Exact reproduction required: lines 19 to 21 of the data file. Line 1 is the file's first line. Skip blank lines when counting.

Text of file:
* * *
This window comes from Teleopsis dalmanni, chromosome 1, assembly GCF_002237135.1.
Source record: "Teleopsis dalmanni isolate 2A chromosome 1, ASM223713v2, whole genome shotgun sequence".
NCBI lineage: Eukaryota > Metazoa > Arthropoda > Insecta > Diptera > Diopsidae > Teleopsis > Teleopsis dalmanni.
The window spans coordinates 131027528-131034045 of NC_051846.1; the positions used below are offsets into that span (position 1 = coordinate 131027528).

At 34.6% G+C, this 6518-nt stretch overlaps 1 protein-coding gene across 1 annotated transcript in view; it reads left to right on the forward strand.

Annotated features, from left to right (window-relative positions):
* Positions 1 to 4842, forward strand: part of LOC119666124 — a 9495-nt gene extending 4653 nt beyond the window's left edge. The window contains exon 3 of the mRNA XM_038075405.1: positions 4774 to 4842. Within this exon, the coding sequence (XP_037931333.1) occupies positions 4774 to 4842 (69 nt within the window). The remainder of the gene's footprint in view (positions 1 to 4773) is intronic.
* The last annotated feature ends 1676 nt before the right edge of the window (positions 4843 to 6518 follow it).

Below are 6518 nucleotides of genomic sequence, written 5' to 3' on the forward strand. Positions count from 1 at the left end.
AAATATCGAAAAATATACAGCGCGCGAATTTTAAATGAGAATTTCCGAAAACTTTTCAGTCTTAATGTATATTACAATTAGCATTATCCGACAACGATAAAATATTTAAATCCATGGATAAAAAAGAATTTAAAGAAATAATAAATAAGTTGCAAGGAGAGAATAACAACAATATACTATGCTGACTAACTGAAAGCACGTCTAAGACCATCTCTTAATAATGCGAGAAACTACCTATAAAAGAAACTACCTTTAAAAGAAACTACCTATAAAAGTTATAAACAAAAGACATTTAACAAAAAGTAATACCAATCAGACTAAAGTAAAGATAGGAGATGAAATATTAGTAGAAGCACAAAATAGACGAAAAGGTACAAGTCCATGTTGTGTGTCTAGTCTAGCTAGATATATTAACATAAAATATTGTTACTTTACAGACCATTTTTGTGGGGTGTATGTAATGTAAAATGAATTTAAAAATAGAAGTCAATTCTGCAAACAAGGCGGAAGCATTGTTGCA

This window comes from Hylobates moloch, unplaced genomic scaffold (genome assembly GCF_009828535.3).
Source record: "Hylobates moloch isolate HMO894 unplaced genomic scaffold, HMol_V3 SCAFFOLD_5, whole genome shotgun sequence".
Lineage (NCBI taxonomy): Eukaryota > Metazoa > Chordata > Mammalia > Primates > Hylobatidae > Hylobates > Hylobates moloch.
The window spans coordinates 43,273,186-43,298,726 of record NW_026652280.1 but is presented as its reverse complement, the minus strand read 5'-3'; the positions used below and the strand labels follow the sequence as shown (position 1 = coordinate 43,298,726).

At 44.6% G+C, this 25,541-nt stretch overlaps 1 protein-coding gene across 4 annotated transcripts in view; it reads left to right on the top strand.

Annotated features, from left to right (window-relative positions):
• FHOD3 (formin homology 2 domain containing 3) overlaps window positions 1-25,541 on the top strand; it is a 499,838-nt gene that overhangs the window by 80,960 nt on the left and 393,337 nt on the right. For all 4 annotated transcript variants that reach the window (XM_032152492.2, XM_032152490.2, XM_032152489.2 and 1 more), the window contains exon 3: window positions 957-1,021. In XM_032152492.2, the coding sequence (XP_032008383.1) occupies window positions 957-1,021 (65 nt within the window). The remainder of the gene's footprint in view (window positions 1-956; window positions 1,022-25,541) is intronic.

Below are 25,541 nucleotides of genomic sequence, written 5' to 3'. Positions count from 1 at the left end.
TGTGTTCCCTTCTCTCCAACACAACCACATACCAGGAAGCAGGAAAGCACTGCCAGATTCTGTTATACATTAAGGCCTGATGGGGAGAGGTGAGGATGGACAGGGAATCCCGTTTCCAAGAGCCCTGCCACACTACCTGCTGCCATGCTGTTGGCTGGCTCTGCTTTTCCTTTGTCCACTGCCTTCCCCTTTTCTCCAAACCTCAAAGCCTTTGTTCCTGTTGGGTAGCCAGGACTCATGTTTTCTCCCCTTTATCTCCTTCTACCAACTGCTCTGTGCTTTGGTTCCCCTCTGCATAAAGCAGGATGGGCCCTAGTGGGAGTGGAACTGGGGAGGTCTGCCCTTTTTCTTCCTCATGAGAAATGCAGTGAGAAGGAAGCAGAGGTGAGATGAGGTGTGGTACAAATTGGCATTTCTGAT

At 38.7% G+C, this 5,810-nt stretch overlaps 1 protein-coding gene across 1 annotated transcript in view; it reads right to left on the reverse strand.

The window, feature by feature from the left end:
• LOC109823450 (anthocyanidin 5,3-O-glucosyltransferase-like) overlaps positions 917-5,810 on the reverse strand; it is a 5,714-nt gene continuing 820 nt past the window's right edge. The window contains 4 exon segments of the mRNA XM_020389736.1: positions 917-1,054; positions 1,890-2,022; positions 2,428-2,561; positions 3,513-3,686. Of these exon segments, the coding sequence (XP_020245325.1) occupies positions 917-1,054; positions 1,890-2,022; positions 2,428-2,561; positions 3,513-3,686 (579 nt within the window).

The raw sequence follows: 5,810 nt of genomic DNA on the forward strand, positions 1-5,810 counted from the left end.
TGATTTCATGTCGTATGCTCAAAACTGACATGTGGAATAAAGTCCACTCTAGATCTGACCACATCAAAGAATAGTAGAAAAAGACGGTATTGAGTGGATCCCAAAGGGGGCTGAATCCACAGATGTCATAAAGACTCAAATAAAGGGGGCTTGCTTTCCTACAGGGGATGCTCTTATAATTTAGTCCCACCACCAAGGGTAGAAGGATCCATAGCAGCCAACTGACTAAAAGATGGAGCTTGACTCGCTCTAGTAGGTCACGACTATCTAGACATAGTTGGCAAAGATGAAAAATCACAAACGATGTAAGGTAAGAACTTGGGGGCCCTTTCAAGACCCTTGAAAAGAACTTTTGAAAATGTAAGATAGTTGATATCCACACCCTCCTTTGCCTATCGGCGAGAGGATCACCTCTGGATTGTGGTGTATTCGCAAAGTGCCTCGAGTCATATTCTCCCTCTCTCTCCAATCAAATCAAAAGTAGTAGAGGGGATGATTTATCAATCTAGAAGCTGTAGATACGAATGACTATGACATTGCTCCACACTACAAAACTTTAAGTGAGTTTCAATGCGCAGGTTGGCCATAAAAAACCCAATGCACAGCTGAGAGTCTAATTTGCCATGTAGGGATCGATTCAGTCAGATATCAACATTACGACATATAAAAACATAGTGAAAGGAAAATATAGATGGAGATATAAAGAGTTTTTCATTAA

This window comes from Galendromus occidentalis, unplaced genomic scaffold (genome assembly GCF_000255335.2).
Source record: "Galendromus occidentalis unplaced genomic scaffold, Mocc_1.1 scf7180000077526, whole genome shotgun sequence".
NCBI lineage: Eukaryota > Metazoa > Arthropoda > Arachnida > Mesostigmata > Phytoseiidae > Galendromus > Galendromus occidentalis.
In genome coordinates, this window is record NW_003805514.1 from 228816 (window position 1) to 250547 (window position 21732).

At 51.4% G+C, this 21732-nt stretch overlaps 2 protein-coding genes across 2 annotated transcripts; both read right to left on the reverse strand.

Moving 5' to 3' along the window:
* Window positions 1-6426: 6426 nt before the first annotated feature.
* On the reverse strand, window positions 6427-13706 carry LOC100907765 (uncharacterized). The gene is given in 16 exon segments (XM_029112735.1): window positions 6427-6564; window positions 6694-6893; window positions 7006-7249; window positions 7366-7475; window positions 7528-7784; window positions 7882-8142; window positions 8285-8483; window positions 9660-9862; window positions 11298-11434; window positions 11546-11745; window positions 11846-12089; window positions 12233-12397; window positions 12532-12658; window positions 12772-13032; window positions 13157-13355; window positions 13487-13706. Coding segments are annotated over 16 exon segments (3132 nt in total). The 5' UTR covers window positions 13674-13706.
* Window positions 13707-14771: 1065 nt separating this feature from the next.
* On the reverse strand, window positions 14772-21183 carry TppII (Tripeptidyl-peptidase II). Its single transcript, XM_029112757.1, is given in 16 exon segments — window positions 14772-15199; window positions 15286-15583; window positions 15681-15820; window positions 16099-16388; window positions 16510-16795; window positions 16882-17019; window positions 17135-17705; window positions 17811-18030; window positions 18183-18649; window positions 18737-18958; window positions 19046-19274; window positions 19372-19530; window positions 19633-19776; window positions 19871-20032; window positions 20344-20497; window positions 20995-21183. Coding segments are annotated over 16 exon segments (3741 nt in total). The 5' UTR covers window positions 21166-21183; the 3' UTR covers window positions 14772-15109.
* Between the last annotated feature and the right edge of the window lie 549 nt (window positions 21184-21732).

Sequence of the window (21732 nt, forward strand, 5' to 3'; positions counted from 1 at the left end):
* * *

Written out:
TGTGTTCCCTTCTCTCCAACACAACCACATACCAGGAAGCAGGAAAGCACTGCCAGATTCTGTTATACATTAAGGCCTGATGGGGAGAGGTGAGGATGGACAGGGAATCCCGTTTCCAAGAGCCCTGCCACACTACCTGCTGCCATGCTGTTGGCTGGCTCTGCTTTTCCTTTGTCCACTGCCTTCCCCTTTTCTCCAAACCTCAAAGCCTTTGTTCCTGTTGGGTAGCCAGGACTCATGTTTTCTCCCCTTTATCTCCTTCTACCAACTGCTCTGTGCTTTGGTTCCCCTCTGCATAAAGCAGGATGGGCCCTAGTGGGAGTGGAACTGGGGAGGTCTGCCCTTTTTCTTCCTCATGAGAAATGCAGTGAGAAGGAAGCAGAGGTGAGATGAGGTGTGGTACAAATTGGCATTTCTGAT

At 38.7% G+C, this 5,810-nt stretch overlaps 1 protein-coding gene across 1 annotated transcript in view; it reads right to left on the reverse strand.

The window, feature by feature from the left end: